25 years later: survivors still thankful for second chance

 

ATLANTIC CITY, N.J.- David Jones and Art Higbee stand in front of an MH-65 Dolphin helicopter at Air Station Atlantic City Nov. 3, 2011. The two men were rescued by the Coast Guard after the fishing vessel they were aboard, Super Heat, sank about 30-miles southeast of Ocean City, N.J., Sept. 14, 1986. U.S. Coast Guard photo by Petty Officer 3rd Class Cynthia Oldham.

Post written by Petty Officer 3rd Class Cynthia Oldham

David Jones and Art Higbee visited Air Station Atlantic City, N.J., Nov. 3, 2011 to take a look around – and to reminisce.

More than 25 years ago the 32-foot fishing vessel, Super Heat, they were aboard sank about 30 miles offshore from Ocean City, N.J., leaving them and three other men stranded in the rough, 70-degree water.

Sept. 14, 1986, at 7:17 a.m., Coast Guard Group Cape May, N.J., watchstanders received a last-chance radio mayday hail transmitted moments before Super Heat completely disappeared beneath the water.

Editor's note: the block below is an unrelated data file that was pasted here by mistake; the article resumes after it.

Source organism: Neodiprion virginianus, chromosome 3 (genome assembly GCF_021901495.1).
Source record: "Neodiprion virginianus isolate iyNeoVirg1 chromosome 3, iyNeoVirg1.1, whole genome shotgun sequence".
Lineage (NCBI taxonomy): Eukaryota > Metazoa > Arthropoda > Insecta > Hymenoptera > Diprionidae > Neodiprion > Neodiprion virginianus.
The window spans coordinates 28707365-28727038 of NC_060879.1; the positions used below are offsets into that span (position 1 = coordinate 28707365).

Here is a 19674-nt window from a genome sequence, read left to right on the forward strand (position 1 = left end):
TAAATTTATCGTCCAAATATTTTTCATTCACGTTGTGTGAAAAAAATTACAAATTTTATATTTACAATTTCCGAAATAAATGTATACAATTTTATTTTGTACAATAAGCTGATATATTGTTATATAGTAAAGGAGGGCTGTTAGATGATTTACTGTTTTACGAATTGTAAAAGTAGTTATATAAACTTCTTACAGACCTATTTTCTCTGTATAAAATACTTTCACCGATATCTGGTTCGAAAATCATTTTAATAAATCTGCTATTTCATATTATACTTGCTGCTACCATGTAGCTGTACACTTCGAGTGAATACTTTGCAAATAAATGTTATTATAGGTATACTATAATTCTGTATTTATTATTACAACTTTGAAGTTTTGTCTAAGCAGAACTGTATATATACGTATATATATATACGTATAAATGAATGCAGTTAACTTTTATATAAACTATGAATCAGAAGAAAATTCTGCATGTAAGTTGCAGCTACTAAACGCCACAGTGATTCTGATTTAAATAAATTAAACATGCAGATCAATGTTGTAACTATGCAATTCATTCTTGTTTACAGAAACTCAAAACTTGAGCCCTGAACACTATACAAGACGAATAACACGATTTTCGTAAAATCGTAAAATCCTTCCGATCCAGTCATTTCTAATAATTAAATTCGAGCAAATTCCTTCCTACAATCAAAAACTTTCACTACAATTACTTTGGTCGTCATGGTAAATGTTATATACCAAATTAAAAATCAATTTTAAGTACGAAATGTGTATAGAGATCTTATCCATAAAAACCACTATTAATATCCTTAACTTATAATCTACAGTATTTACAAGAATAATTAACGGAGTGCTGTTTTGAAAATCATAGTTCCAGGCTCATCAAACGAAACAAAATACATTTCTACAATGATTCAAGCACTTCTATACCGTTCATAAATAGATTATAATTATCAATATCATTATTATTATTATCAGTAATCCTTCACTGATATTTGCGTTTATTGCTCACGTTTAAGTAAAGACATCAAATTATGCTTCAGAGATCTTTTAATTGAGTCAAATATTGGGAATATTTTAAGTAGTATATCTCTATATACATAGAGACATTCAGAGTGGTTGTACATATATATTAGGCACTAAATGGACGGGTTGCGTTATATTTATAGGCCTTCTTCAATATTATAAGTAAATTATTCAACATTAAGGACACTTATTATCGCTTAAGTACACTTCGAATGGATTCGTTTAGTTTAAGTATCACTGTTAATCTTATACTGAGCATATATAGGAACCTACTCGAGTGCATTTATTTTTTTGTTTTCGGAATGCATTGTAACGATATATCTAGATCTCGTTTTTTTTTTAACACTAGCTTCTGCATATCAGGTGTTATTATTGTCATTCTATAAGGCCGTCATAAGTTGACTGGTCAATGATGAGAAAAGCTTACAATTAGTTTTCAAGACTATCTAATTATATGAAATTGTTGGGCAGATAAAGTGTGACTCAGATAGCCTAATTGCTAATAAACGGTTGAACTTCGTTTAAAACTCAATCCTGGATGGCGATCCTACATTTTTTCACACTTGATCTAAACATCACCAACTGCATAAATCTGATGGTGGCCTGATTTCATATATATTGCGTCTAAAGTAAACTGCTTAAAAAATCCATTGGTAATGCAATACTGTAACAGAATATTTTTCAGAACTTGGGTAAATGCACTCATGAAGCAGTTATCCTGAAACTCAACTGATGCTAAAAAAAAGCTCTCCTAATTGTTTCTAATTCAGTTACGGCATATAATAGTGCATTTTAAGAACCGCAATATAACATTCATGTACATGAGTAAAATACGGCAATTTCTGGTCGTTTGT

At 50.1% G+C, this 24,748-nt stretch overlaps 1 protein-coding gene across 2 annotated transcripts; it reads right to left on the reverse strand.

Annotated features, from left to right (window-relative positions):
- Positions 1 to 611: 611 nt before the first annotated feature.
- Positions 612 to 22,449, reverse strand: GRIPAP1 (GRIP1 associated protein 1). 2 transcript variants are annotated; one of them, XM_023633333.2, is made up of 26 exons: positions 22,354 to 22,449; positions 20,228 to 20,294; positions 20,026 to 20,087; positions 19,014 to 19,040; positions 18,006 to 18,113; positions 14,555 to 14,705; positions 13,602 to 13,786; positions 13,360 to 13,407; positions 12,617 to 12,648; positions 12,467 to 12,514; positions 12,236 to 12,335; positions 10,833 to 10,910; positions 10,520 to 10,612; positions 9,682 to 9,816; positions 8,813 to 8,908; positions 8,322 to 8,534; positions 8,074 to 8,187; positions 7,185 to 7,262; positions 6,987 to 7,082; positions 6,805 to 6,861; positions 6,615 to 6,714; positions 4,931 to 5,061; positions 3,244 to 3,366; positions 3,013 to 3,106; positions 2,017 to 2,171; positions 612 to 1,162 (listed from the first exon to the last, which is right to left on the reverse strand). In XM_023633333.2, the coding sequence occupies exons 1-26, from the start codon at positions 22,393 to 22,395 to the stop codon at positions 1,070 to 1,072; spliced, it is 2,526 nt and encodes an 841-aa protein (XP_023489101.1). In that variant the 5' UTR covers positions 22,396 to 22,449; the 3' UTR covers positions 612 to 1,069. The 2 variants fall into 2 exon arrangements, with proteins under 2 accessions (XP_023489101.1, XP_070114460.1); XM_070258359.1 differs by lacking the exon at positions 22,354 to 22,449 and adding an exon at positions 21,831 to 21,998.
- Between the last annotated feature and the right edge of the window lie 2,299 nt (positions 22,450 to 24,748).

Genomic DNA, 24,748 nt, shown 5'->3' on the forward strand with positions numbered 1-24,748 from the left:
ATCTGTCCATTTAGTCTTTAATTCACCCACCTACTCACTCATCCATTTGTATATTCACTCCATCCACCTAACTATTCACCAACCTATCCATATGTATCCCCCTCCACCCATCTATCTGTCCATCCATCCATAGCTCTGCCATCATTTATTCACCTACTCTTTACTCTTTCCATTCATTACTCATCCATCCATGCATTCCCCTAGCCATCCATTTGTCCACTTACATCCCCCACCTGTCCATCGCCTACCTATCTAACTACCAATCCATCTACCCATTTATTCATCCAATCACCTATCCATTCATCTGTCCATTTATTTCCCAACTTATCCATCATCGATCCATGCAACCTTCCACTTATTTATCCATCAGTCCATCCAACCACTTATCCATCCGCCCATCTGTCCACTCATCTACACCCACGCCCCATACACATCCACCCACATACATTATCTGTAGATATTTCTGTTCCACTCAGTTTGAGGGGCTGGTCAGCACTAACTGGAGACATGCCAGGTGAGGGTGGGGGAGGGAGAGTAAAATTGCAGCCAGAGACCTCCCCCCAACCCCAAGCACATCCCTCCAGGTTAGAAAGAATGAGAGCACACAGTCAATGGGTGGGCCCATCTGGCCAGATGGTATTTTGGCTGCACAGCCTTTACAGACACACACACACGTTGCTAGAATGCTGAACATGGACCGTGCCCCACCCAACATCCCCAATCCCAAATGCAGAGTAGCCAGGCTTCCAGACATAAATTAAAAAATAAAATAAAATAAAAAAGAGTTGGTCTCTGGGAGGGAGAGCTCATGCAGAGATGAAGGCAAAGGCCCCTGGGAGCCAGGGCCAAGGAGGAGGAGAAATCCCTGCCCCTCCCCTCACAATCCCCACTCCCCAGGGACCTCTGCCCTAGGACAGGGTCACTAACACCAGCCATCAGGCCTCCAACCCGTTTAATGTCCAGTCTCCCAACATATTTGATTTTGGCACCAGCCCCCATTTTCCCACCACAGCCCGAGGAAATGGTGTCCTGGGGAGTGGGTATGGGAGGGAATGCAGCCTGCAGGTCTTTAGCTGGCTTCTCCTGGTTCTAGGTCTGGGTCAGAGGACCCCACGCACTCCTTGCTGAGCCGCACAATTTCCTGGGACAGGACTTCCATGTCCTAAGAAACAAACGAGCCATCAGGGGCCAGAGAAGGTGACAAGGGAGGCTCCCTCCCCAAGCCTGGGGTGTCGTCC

“The water was mirror-like when we left in the morning. Once we got about ten miles out the seas changed,” said Jones.

Once the boat started to go down, it took only two minutes to sink. Jones said he was trying to bail water out with buckets, but the waves crashing onto the stern quickly became too much for the boat to handle.

A 41-foot Utility Boat crew from Station Great Egg and an HH-52 Sea Guard helicopter crew from Air Station Cape May, N.J., searched for the men all day.

Just after midnight on Sept.15 the 555-foot bulk carrier Melvin H. Baker radioed to the Coast Guard that they found and rescued three of the five men, including Higbee, from the water after hearing their yells for help. The men had become separated after being in the water for more than 18 hours. A short time later, the Coast Guard helicopter crew located and hoisted Jones and another man from the water and transported them to Burdette Tomlin Memorial Hospital in Cape May.

Jones and Higbee toured the air station and posed for a photo in front of an MH-65 Dolphin helicopter, an aircraft much newer than the one Jones was rescued by. They talked about their lives since the rescue and how thankful they are for the second chance they were given.

“I love the Coast Guard; I owe my life to the Coast Guard,” said Jones, “My sons would not exist if they hadn’t saved my life that day.”